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#027. The Advent of Sound

It’s difficult to think about a time when movies didn’t have the advanced sound we have today. Of course, perhaps that time may be better than the assault that some action movies give our ears. And yet, the idea of a silent film is still somewhat misunderstood. Yes, there is no audible dialogue between actors, but directors at the time still had a few tricks up their sleeves. While you can’t hear the actors speaking, there is still a score that goes with every silent film. In this score, a lot can be conveyed, even sound effects! With 1927’s The Jazz Singer, everything changed. Studios now knew that being able to hear the actors speak was no longer a technical challenge, but a very real possibility. That’s not to say that there weren’t some challenges still left to iron out or that everyone would be on board for this change. And yet, the future had arrived. This week’s two films look at what studios went through when “talkies” became the new films on the block.

Singin’ in the Rain
Year: 1952
Rating: G
Length: 103 minutes / 1.72 hours

Singin’ in the Rain is perhaps the most iconic musical of our time. The America’s Film Institute has placed this movie highly on its Top 100 lists, moving from #10 to #5 in the most recent iteration of their list. And while it’s famous title song has been referenced in a variety of movies (the most unfortunate of which is A Clockwork Orange (1971)), the theme of the movie has seen very few imitations or reboots. Of course, if you were to ask my paternal grandfather what he though of Singin’ in the Rain, he’d say that it was awful. Something about Gene Kelly not having enough sense to avoid standing under drain-spouts during a downpour.

When a production company makes the decision to switch to making “talkies”, they want to do so with as few changes to their actor contracts as possible. They figured, “if you can act in silent films, you can act in talking picture.” For some, the transition is easy. Don Lockwood (Gene Kelly) is the triple threat: actor, dancer, singer. His transition is simple. However, there are some, like the starlet, Lina Lamont (Jean Hagen), who are nice to look at, but are grating to listen to. Even through the studio goes through extensive vocal coaching, it becomes obvious that in order to keep Lina, they need to replace her voice. Enter Kathy Selden (Debbie Reynolds), a relatively unknown actress who can do what Lina cannot: sing. The studio decides to just dub over Lina’s voice with Kathy’s. Everything will go as planned, as long as Lina remains oblivious of her faults. But things never quite go as planned, do they?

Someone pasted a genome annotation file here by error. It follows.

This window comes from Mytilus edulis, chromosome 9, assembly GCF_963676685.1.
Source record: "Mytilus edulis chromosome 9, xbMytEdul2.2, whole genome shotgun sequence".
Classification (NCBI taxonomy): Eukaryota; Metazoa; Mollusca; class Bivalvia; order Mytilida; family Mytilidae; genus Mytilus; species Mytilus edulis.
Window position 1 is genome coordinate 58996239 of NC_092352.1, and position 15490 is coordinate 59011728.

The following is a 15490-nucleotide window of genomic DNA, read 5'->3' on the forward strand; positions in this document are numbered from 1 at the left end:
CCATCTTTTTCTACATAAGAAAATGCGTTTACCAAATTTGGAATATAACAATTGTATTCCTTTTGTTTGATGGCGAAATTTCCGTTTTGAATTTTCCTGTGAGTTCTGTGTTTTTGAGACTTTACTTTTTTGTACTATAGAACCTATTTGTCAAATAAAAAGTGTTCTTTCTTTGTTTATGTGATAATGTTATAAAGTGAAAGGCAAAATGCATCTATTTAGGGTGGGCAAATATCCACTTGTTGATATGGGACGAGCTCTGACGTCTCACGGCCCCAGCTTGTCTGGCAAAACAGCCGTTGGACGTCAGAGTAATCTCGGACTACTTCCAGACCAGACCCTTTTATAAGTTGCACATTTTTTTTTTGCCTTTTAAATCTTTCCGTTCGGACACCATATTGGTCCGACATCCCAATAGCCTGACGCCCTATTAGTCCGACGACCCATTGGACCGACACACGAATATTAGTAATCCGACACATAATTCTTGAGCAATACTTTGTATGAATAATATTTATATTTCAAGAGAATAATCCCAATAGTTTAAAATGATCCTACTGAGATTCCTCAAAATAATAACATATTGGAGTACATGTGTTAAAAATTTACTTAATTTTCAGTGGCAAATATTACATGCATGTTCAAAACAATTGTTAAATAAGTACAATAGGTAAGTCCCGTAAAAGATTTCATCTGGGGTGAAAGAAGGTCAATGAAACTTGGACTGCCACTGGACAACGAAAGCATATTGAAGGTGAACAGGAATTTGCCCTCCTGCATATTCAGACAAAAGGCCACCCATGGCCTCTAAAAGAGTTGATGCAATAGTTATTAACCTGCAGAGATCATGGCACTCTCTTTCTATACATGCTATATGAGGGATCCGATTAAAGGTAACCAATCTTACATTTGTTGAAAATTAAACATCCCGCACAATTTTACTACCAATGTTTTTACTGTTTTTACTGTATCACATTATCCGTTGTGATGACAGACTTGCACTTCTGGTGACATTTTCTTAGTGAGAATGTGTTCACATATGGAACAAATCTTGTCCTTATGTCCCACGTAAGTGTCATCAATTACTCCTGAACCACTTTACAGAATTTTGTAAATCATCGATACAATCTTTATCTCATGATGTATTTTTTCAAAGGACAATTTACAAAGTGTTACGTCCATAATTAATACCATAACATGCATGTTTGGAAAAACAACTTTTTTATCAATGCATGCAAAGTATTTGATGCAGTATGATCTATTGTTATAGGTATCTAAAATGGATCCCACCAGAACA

The Artist
Year: 2011
Rating: PG-13
Length: 100 minutes / 1.67 hours

While Singin’ in the Rain wasn’t critically acclaimed at the time, The Artist has already garnered many awards, the most notable being the Oscar for Best Picture. Sweeping up four more Oscars for Costume Design, Original Score (Ludovic Bource), Best Actor (Jean Dujardin), and Directing (Michel Hazanavicius) made it the darling of the 2011 awards season. Of course, its unique homage to silent films was a breath of fresh air in an already stuffy film industry. And yes, the irony about making a silent film covering the advent of the “talkies” is absolutely delicious. In this critic’s humble opinion, The Artist is the best Best Picture in perhaps the last decade (maybe longer).

George Valentin (Jean Dujardin) is one of the most famous silent film stars. After a premier of one of his movies, a chance encounter with Peppy Miller (Bérénice Bejo) has the entirety of Hollywood wondering, “Who is that Girl?” Of course, “that girl” is an aspiring actress who happens to be cast in an upcoming Valentin film. Then the “talkies” hit. As George becomes adamant that these films are a fad, his director, Al Zimmer (John Goodman) warns him that this new medium is the future. When George’s popularity fades, a new star rises to take his place as the sweetheart of the talkies: Peppy Miller. Through a series of unfortunate events, George finds himself at the very bottom of his luck. However, Penny hasn’t forgotten the kindness that George had showed her years ago, and sets out to help George get back on his feet.

2 sum it up: 2 films, 2 tributes to the talkie revolution

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10 responses to “#027. The Advent of Sound

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